The 2022 Democratic congressional gerrymander in New York – revealed

Newly proposed redistricting plans could turn several districts blue in the 2022 midterms as Democrats fight to hold their slim majority in the U.S. House.

The New York State Capitol is seen on August 11, 2021 in Albany, New York.

The New York State Capitol is seen on August 11, 2021 in Albany, New York. Michael M. Santiago/Getty Images

Newly proposed congressional lines could help Democrats flip several seats in the 2022 elections with the help of gerrymanders in upstate and downstate alike. 

Legislation submitted Sunday details how Democrats aim to disadvantage Republicans in battleground seats across the state as they complete the decennial redistricting process following the U.S. Census. The new maps add blue areas to Republican-held districts on Long Island, New York City and upstate while cramming as many GOP voters as possible into a few solid red areas among the 26 districts that remain out of the current 27. 

Republicans will face new disadvantages in New York once redistricting concludes in New York, but they could still make big gains in Congress with the help of plans approved by GOP-controlled legislatures in other states. The Democratic supermajorities in the state Senate and Assembly will do their part as soon as Wednesday to help defend their party’s slim majority in the U.S. House by approving the new congressional lines by two-thirds votes in both chambers of the state Legislature. Bills for legislative redistricting were not published by publication time, but they are expected to give the Democrats a solid electoral boost like their plans for Congress.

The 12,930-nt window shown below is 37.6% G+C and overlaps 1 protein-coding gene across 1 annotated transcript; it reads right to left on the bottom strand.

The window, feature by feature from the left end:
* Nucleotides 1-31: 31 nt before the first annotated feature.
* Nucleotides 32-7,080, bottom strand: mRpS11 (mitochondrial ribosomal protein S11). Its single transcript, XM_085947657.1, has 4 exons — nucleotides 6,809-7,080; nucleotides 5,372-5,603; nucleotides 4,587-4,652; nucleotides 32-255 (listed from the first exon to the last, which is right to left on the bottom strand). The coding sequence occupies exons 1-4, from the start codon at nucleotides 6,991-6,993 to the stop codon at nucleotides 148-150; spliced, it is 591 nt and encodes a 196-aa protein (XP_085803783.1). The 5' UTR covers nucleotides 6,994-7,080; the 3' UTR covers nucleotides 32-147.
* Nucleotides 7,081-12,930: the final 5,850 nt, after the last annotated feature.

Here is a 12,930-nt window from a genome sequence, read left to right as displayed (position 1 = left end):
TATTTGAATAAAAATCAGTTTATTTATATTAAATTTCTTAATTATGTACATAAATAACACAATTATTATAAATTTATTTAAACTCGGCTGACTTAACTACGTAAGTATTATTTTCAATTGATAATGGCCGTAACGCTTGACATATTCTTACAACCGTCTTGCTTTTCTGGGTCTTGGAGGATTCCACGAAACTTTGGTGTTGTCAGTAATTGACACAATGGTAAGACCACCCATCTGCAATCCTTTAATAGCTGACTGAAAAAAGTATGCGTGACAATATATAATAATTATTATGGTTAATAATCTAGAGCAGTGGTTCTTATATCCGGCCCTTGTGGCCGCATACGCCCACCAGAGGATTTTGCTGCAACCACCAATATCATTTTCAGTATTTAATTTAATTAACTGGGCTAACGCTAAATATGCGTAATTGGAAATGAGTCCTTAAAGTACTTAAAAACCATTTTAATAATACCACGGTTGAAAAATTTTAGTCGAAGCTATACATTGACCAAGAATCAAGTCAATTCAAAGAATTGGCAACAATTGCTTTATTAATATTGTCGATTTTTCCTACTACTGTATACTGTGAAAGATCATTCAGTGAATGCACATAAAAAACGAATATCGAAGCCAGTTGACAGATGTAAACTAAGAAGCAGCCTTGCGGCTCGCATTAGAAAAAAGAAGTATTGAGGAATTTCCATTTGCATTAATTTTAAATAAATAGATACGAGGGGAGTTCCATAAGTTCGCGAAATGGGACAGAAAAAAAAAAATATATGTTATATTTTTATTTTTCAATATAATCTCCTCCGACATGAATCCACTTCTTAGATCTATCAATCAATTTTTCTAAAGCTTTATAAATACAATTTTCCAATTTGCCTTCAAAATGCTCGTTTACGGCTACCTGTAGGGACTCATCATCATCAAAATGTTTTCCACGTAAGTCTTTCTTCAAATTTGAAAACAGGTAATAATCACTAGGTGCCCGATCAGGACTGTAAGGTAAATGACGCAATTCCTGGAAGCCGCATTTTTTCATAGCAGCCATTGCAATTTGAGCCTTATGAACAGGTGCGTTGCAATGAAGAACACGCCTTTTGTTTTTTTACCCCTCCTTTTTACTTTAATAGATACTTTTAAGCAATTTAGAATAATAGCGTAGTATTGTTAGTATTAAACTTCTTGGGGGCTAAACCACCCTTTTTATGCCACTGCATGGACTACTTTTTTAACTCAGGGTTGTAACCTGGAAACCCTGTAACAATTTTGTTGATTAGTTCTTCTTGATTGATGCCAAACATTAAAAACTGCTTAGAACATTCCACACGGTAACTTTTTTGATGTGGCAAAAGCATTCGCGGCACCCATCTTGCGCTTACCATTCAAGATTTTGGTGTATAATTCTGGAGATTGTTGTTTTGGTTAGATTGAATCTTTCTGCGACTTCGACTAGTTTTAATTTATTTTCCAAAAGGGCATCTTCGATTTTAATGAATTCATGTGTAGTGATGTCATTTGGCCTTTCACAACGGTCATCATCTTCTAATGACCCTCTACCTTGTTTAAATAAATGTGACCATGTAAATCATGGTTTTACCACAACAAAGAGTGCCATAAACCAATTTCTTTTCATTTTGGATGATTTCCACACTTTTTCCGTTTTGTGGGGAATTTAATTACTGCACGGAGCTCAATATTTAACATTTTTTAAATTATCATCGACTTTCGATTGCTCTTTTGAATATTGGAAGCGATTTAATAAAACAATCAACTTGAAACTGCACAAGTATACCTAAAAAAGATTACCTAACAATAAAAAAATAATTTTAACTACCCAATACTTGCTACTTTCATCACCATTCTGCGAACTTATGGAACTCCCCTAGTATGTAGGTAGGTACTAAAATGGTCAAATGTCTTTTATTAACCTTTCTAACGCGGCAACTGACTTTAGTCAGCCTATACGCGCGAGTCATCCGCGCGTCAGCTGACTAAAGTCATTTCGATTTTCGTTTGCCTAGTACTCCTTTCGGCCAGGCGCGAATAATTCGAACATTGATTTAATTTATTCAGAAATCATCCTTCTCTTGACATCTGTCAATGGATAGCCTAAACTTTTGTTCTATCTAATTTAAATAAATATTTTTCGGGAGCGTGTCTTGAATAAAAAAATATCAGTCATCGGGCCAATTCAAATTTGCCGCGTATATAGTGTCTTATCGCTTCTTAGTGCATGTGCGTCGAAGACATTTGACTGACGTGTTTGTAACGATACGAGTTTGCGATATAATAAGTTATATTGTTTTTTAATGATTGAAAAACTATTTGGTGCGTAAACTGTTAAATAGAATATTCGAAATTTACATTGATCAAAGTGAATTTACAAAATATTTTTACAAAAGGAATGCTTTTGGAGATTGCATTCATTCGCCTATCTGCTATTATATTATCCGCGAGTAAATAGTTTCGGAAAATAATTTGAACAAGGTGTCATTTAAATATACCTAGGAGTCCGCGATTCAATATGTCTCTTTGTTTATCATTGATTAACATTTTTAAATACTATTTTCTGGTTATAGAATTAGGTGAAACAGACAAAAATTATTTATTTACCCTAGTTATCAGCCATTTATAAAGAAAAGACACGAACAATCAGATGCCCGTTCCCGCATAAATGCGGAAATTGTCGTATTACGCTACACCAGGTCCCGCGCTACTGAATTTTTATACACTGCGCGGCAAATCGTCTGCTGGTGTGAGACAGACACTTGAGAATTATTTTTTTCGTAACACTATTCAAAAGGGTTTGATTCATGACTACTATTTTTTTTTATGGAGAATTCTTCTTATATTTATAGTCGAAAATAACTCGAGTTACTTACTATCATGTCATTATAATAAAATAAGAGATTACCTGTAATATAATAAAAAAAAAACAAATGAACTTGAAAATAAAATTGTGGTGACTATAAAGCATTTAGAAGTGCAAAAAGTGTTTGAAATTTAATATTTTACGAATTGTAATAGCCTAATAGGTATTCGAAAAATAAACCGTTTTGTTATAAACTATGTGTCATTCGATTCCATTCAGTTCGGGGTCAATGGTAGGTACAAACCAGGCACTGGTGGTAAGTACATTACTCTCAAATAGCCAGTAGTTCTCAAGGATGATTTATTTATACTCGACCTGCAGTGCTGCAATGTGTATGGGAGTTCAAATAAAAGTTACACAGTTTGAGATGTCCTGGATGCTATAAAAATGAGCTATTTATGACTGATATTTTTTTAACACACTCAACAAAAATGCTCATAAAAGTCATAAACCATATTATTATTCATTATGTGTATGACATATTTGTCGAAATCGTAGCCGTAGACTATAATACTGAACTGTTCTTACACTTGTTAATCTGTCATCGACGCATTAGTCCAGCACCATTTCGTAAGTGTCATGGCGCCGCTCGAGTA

The Democrats might have been prevented from gerrymandering had the Independent Redistricting Commission submitted a single set of proposed maps for legislative and congressional redistricting – but they did not. That eventually left the process in the hands of Democratic legislators. Here are some highlights of the redistricting plan they are proposing.

GOP Reps. Nicole Malliotakis and Claudia Tenney face tougher reelections compared to other Republican incumbents.

Democrats are not adding any parts of Manhattan to the Staten Island-based district currently represented by Malliotakis, but new constituents in liberal areas like Park Slope and Sunset Park could help the Democrats win back the seat they lost two years ago while using some cartographic artistry to keep certain areas of Brooklyn connected to Manhattan in a neighboring district.

Democrats meanwhile are also aiming to split up the district currently represented by Tenney, who could run in the new Congressional District 22 surrounding Syracuse. The Democratic proposal, however, places her reported New Hartford residence in a Congressional District 19 that will stretch all the way to the eastern border of the state. There are challenges either way, but the latter path to reelection would require beating Dutchess County Executive Marc Molinaro in the primary before facing Democratic Rep. Antonio Delgado in November. 

Democrats are leaving Republicans with just a few safe seats upstate.